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A picture of a heart-shaped stone with the word breathe written on itToday is World COPD Awareness Day.  The Global Initiative for Chronic Obstructive Pulmonary Disease promotes 15th November as a day to raise awareness for the early detection and management of this condition.

COPD or Chronic Obstructive Pulmonary Disease is a disease which causes a number of breathing symptoms which do not settle down over time.  It is, however, preventable and can be treated although it cannot be cured.

The cause of COPD is primarily damage to the lungs caused by prolonged exposure to harmful gases or particles in the air. Exposure to tobacco smoke is the most common of these gases or particles.

One of the main features of this condition is a difficulty emptying the lungs of air when we breathe out, called airflow limitation.  The inflammation and structural damage of the lung tissue causes some parts to become narrowed and others floppy, which traps or blocks air when we exhale .  This causes you to feel short of breath or breathless.  Other symptoms are a chronic cough, wheezing and an increase in the amount of mucous, although not everyone experiences all of these symptoms.

In recent years as more people become aware of the disease and are studied, it appears that not everyone follows the same disease process.  Genetics may play more of a role than first thought. Exposure to certain types of pollutants or gases results in particular patterns of damage. As more is known about the specific features of this disease, the more individual the treatment approach will be.

Here are some important considerations about the disease and managing it.

I have been a little out of breath for a few weeks, should I see my doctor?

A picture of a pair of lungsIf you have been feeling out of breath with activities that would usually don’t affect you then speak to your GP. Most GPs now have access to a simple machine called a spirometer which you breathe into that will test if you have airflow limitation and  give your GP information as to whether you have COPD or not.  They will also discuss your symptoms and how they affect your daily life to help them decide on further investigations and treatments.

I am worried as I smoke.

Stopping smoking is a key part in managing the disease.  It does not matter at what age you stop, the benefits to your lungs and your overall health are significant.  There are now numerous methods readily available through your GP to help you quit.  If you have tried before and been unsuccessful you should be congratulated for this positive step and know that your next attempt may well be easier.

What can be done if I have COPD?

Depending on your symptoms your doctor may prescribe you inhalers which will help with the airflow limitation and relieve your breathlessness.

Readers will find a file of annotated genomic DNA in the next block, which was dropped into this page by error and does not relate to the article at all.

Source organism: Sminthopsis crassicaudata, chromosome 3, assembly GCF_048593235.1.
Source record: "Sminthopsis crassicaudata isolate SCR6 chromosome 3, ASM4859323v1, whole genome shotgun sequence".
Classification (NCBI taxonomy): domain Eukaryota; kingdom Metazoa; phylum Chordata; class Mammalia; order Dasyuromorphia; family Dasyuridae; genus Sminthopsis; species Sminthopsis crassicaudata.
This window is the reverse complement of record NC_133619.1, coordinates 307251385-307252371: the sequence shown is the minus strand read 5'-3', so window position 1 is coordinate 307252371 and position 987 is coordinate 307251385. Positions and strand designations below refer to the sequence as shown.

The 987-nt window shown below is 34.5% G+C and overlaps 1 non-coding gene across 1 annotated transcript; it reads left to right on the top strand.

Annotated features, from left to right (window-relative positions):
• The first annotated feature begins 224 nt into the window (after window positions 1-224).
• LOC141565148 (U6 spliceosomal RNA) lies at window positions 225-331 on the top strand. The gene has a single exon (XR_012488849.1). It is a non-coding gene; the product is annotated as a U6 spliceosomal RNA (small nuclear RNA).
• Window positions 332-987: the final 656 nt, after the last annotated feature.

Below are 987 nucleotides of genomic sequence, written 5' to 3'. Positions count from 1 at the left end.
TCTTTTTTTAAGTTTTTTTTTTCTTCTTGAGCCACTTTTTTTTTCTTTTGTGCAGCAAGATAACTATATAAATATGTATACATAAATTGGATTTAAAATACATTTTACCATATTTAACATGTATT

Taking medications is only one part of managing COPD.  In fact one of the main treatments shown to reduce shortness of breath is to exercise.  People who are diagnosed with COPD are encouraged to attend pulmonary rehabilitation of which exercise is a primary component and is overseen by a physiotherapist. The exercises chosen will be tailored to you and your abilities and can include strengthening your muscles, improving your cardiovascular fitness and improving flexibility.   Becoming stronger and less breathlessness means you feel more able to carry out your everyday tasks and are more in control of your symptoms. Exercise also has the added benefit of making you feel good!

Physiotherapy is also a key component in helping you deal with other symptoms.  A physiotherapist will be able to teach you techniques and breathing exercises to manage breathlessness.  If you have an excess of mucous as part of your COPD, a physiotherapist will be able to teach your techniques to clear mucous more effectively.

You are also a key player in the treatment of COPD!

Evidence has shown that ‘self-management’ improves COPD.  Self-management includes learning about the disease and how to manage your specific symptoms.  Ask a healthcare professional such as your GP, nurse or physiotherapist to advise you on an individual action plan for managing COPD when it is stable and when the symptoms may worsen.

At Central Health Physiotherapy we offer specialist respiratory physiotherapy to support you in managing COPD.  We also offer an exercise class that is specifically tailored for people who have a lung condition.

Further information can be found at:


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Keena Shavji

Keena Shavji is a highly experienced specialist respiratory physiotherapist specialising in the treatment of conditions which affect the heart and lungs, such as cardiac problems, emphysema, chronic bronchitis, and cystic fibrosis.


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